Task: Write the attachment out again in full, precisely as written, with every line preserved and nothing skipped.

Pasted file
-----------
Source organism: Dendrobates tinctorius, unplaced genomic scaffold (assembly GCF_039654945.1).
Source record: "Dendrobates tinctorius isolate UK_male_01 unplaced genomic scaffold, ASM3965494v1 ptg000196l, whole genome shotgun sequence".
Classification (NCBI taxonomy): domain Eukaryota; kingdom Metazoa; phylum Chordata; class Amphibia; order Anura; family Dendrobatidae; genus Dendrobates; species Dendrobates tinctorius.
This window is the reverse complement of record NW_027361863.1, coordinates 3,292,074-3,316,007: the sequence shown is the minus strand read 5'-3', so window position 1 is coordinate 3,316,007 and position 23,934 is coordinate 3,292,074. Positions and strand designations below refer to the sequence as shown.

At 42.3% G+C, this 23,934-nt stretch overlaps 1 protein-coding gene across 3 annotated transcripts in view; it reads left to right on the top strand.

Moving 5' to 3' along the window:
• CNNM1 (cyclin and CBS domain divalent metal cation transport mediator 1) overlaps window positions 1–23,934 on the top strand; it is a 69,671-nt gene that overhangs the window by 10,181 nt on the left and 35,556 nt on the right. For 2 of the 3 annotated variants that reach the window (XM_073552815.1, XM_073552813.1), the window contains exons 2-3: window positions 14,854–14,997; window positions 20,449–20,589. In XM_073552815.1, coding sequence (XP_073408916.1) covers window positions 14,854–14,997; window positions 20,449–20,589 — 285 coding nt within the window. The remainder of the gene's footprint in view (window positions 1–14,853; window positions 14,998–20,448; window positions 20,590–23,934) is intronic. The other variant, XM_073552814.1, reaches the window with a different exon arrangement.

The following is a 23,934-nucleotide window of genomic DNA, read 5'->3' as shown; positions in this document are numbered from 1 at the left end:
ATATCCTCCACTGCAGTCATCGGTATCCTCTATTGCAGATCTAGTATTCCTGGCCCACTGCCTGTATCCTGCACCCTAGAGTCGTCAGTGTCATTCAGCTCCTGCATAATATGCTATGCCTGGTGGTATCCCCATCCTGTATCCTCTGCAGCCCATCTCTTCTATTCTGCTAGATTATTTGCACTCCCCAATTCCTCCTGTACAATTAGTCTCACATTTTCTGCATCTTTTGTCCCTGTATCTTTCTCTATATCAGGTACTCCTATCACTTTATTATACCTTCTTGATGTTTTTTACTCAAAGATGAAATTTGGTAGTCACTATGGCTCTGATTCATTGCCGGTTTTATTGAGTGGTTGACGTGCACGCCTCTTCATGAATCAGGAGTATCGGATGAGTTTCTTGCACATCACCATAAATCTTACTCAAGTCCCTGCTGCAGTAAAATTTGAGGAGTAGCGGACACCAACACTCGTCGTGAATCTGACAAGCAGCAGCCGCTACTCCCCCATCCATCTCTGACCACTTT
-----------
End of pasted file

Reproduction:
Source organism: Dendrobates tinctorius, unplaced genomic scaffold (assembly GCF_039654945.1).
Source record: "Dendrobates tinctorius isolate UK_male_01 unplaced genomic scaffold, ASM3965494v1 ptg000196l, whole genome shotgun sequence".
Classification (NCBI taxonomy): domain Eukaryota; kingdom Metazoa; phylum Chordata; class Amphibia; order Anura; family Dendrobatidae; genus Dendrobates; species Dendrobates tinctorius.
This window is the reverse complement of record NW_027361863.1, coordinates 3,292,074-3,316,007: the sequence shown is the minus strand read 5'-3', so window position 1 is coordinate 3,316,007 and position 23,934 is coordinate 3,292,074. Positions and strand designations below refer to the sequence as shown.

At 42.3% G+C, this 23,934-nt stretch overlaps 1 protein-coding gene across 3 annotated transcripts in view; it reads left to right on the top strand.

Moving 5' to 3' along the window:
• CNNM1 (cyclin and CBS domain divalent metal cation transport mediator 1) overlaps window positions 1–23,934 on the top strand; it is a 69,671-nt gene that overhangs the window by 10,181 nt on the left and 35,556 nt on the right. For 2 of the 3 annotated variants that reach the window (XM_073552815.1, XM_073552813.1), the window contains exons 2-3: window positions 14,854–14,997; window positions 20,449–20,589. In XM_073552815.1, coding sequence (XP_073408916.1) covers window positions 14,854–14,997; window positions 20,449–20,589 — 285 coding nt within the window. The remainder of the gene's footprint in view (window positions 1–14,853; window positions 14,998–20,448; window positions 20,590–23,934) is intronic. The other variant, XM_073552814.1, reaches the window with a different exon arrangement.

The following is a 23,934-nucleotide window of genomic DNA, read 5'->3' as shown; positions in this document are numbered from 1 at the left end:
ATATCCTCCACTGCAGTCATCGGTATCCTCTATTGCAGATCTAGTATTCCTGGCCCACTGCCTGTATCCTGCACCCTAGAGTCGTCAGTGTCATTCAGCTCCTGCATAATATGCTATGCCTGGTGGTATCCCCATCCTGTATCCTCTGCAGCCCATCTCTTCTATTCTGCTAGATTATTTGCACTCCCCAATTCCTCCTGTACAATTAGTCTCACATTTTCTGCATCTTTTGTCCCTGTATCTTTCTCTATATCAGGTACTCCTATCACTTTATTATACCTTCTTGATGTTTTTTACTCAAAGATGAAATTTGGTAGTCACTATGGCTCTGATTCATTGCCGGTTTTATTGAGTGGTTGACGTGCACGCCTCTTCATGAATCAGGAGTATCGGATGAGTTTCTTGCACATCACCATAAATCTTACTCAAGTCCCTGCTGCAGTAAAATTTGAGGAGTAGCGGACACCAACACTCGTCGTGAATCTGACAAGCAGCAGCCGCTACTCCCCCATCCATCTCTGACCACTTT